Mark was finally diagnosed last year, when everything was coming to a head at school. Patricia sought help from a paediatrician, who in turn referred her to Dr Buchanan.

He was diagnosed with ADHD (Attention Deficit Hyperactivity Disorder) ? which helped explain his explosions ? Tourette's and a "degree of Asperger's".

Mark is now on medication for both his tics and ADHD. Patricia is not entirely comfortable with him being medicated, but it is helping his tics. "Right now, when he's 15 and desperate to fit in, it's too hard (not to take medication)."

She has also taken him to a breathing coach, to help him learn to relax. But doing the exercises is a big ask for a teenager.

It could be difficult to have him in a classroom, Patricia says. "It's noisy to sit next to him and I know kids have found that difficult in class. Even I find it difficult to listen to him talking and squeaking.

"I would never take him to a really, really quiet movie. He would sit there and squeak. I'm always careful to seat him between me and his father."

Mark's tics are more apparent when he is at home and "free to let it all go". But they decrease when he is focused on something enjoyable. "He gets his most peace when he's looking at the computer screen. When he's absorbed on an activity, his twitches dissipate."

He particularly enjoys playing online games. "Nobody can tease him about anything. He enjoys the social contact."

Mark has never met another person with Tourette's and Patricia has had little opportunity to talk to other parents. But she recently discovered that a childhood friend had two sons with the disorder and was able to share her experiences for the first time. "It was like unleashing the floodgates.

"Nobody else really understands. They think maybe it's something that could be cured by yoga or something like that."

Dr Buchanan diagnoses one or two cases of Tourette's syndrome a year. He estimates between one in 1000 and one in 2000 children have it. "Some would dispute that, and claim figures as high as one per cent. I think the confusion can occur because of the overlap of transient and chronic tic disorders that don't necessarily meet a full diagnosis of Tourette's syndrome."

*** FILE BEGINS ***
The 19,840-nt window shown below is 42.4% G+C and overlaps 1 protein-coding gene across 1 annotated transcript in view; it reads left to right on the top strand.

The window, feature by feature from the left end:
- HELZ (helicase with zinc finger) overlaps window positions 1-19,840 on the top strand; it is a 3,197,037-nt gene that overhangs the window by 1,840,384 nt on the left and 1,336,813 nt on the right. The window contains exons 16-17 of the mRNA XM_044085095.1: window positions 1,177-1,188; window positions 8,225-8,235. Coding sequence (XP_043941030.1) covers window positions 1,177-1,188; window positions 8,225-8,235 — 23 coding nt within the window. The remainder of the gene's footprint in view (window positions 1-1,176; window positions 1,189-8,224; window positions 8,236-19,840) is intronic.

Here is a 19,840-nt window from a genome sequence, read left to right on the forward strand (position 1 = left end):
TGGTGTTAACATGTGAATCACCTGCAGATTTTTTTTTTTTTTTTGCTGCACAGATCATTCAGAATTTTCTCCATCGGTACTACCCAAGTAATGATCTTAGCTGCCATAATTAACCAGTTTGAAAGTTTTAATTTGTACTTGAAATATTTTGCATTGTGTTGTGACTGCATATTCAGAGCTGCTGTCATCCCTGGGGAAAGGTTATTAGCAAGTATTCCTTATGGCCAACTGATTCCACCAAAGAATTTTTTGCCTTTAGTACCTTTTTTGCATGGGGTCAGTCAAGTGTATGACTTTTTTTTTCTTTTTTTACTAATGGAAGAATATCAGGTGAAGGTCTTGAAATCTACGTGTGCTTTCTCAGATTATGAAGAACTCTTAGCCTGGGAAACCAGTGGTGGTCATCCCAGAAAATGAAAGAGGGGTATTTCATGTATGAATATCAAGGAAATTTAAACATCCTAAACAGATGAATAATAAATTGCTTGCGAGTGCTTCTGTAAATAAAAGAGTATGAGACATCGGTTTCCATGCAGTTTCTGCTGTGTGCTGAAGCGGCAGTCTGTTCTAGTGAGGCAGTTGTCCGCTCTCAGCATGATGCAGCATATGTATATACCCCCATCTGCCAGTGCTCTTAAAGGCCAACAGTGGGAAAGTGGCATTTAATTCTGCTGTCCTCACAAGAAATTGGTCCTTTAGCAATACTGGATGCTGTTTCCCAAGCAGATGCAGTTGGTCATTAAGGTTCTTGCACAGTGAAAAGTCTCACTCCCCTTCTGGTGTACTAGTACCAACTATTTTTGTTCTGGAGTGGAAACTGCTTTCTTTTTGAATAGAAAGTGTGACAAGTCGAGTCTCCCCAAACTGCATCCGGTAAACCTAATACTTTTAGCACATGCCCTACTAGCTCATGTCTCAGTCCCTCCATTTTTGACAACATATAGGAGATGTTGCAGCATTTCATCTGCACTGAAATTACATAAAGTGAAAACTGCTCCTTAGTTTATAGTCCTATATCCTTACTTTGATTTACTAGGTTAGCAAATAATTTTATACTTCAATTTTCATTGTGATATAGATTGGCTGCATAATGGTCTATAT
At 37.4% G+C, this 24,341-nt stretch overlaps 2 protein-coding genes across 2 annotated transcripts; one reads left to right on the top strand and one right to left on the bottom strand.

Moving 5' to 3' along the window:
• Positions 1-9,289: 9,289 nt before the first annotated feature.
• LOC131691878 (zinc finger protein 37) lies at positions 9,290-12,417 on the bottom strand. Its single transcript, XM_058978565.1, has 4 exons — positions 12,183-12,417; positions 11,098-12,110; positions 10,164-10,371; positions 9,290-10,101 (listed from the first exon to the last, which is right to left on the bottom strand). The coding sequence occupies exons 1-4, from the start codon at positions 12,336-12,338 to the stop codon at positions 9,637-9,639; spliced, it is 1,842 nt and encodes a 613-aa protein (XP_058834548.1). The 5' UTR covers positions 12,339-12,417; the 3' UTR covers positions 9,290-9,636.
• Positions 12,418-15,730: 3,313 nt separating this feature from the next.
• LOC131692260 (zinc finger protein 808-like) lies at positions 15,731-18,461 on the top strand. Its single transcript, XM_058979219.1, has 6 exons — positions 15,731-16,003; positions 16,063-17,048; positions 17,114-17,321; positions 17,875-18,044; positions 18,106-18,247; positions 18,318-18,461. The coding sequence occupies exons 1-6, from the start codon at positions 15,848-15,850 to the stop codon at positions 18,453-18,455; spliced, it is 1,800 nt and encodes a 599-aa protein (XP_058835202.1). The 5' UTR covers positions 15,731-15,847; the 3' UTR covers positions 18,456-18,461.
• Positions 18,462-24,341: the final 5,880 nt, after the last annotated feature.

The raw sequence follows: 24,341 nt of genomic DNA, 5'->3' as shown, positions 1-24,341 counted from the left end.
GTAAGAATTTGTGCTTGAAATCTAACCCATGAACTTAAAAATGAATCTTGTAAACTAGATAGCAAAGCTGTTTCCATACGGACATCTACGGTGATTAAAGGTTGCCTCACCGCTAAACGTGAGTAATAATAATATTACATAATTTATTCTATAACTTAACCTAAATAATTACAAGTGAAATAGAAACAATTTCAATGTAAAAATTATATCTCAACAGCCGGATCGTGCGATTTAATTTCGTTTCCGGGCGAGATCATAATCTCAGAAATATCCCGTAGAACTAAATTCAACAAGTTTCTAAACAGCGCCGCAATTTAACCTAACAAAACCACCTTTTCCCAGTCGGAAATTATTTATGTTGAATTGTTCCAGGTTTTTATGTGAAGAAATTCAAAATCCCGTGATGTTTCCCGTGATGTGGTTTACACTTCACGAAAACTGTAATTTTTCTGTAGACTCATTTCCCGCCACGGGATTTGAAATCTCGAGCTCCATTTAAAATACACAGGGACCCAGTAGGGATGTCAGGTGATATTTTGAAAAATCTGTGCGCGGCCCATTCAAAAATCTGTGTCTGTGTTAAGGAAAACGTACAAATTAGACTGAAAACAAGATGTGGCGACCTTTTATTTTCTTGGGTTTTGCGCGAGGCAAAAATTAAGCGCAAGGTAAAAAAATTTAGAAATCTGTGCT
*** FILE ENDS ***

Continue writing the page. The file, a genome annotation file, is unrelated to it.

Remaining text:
Up to 10 per cent of school-age children experience tics at some stage, he says. "Only a minority of those would actually go on to develop a full-blown picture of Tourette's."

To be diagnosed with Tourette's, there must be multiple and persistent vocal and motor tics for at least a year. The combination should also be causing significant impairment in social life and activities.

He cannot recall diagnosing someone who has not had a close relative with tics. It is not unusual for a parent to tell him there is no family history while at the same time exhibiting facial twitches.

Tourette's frequently overlaps with other disorders. "They don't come along with a nice little label." Most children who have it will also have obsessive compulsive disorder, or ADHD or both.

"I would have kids who would require three different types of medication ? one to deal with their tics, another to deal with their ADHD and a third one, in extreme cases, to deal with their obsessive compulsive things."

Such a level of medication is not ideal but a child's situation can be "sufficiently disabling" that it is needed.

Another symptom is anxiety, which can make symptoms worse. "It becomes a vicious cycle."

Behavioural treatment is of limited use, he says. People with Tourette's cannot control their tics to the point they are eliminated. However, behavioural treatments that reduce anxiety can help reduce the severity of tics.

There is no cure for Tourette's, though symptoms can sometimes improve in adulthood.

It is too early to say what will happen in Mark's case, but Patricia is feeling more optimistic about the future.

"He's a good kid. He's just got some stuff that makes life difficult for him."